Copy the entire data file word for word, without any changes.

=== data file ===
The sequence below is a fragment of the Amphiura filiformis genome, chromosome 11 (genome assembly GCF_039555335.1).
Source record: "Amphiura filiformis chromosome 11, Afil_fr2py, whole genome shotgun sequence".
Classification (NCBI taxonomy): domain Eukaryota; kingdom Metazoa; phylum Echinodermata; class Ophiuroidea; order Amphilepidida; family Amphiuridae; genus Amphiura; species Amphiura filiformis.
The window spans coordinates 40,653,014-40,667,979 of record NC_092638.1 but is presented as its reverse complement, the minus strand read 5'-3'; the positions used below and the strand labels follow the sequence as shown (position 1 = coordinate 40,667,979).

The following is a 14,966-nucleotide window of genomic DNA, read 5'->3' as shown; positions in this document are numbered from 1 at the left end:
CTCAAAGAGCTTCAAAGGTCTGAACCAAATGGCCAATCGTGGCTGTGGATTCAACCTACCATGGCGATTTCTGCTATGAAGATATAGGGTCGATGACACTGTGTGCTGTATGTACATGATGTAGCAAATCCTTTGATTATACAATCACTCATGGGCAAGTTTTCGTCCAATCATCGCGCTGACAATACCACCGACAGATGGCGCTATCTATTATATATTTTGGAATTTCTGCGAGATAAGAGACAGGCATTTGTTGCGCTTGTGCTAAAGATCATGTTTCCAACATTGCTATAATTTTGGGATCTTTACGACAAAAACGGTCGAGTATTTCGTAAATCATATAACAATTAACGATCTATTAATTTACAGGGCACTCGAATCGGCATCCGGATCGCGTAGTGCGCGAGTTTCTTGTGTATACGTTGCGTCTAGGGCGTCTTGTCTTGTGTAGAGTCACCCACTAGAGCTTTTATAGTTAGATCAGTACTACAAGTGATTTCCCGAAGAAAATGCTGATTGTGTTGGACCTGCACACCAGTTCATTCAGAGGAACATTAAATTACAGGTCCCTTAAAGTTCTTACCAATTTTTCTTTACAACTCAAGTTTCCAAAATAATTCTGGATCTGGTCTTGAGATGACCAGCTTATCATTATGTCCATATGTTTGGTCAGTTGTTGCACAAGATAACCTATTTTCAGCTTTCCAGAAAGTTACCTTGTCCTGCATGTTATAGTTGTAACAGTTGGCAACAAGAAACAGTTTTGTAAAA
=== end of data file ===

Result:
The sequence below is a fragment of the Amphiura filiformis genome, chromosome 11 (genome assembly GCF_039555335.1).
Source record: "Amphiura filiformis chromosome 11, Afil_fr2py, whole genome shotgun sequence".
Classification (NCBI taxonomy): domain Eukaryota; kingdom Metazoa; phylum Echinodermata; class Ophiuroidea; order Amphilepidida; family Amphiuridae; genus Amphiura; species Amphiura filiformis.
The window spans coordinates 40,653,014-40,667,979 of record NC_092638.1 but is presented as its reverse complement, the minus strand read 5'-3'; the positions used below and the strand labels follow the sequence as shown (position 1 = coordinate 40,667,979).

The following is a 14,966-nucleotide window of genomic DNA, read 5'->3' as shown; positions in this document are numbered from 1 at the left end:
CTCAAAGAGCTTCAAAGGTCTGAACCAAATGGCCAATCGTGGCTGTGGATTCAACCTACCATGGCGATTTCTGCTATGAAGATATAGGGTCGATGACACTGTGTGCTGTATGTACATGATGTAGCAAATCCTTTGATTATACAATCACTCATGGGCAAGTTTTCGTCCAATCATCGCGCTGACAATACCACCGACAGATGGCGCTATCTATTATATATTTTGGAATTTCTGCGAGATAAGAGACAGGCATTTGTTGCGCTTGTGCTAAAGATCATGTTTCCAACATTGCTATAATTTTGGGATCTTTACGACAAAAACGGTCGAGTATTTCGTAAATCATATAACAATTAACGATCTATTAATTTACAGGGCACTCGAATCGGCATCCGGATCGCGTAGTGCGCGAGTTTCTTGTGTATACGTTGCGTCTAGGGCGTCTTGTCTTGTGTAGAGTCACCCACTAGAGCTTTTATAGTTAGATCAGTACTACAAGTGATTTCCCGAAGAAAATGCTGATTGTGTTGGACCTGCACACCAGTTCATTCAGAGGAACATTAAATTACAGGTCCCTTAAAGTTCTTACCAATTTTTCTTTACAACTCAAGTTTCCAAAATAATTCTGGATCTGGTCTTGAGATGACCAGCTTATCATTATGTCCATATGTTTGGTCAGTTGTTGCACAAGATAACCTATTTTCAGCTTTCCAGAAAGTTACCTTGTCCTGCATGTTATAGTTGTAACAGTTGGCAACAAGAAACAGTTTTGTAAAA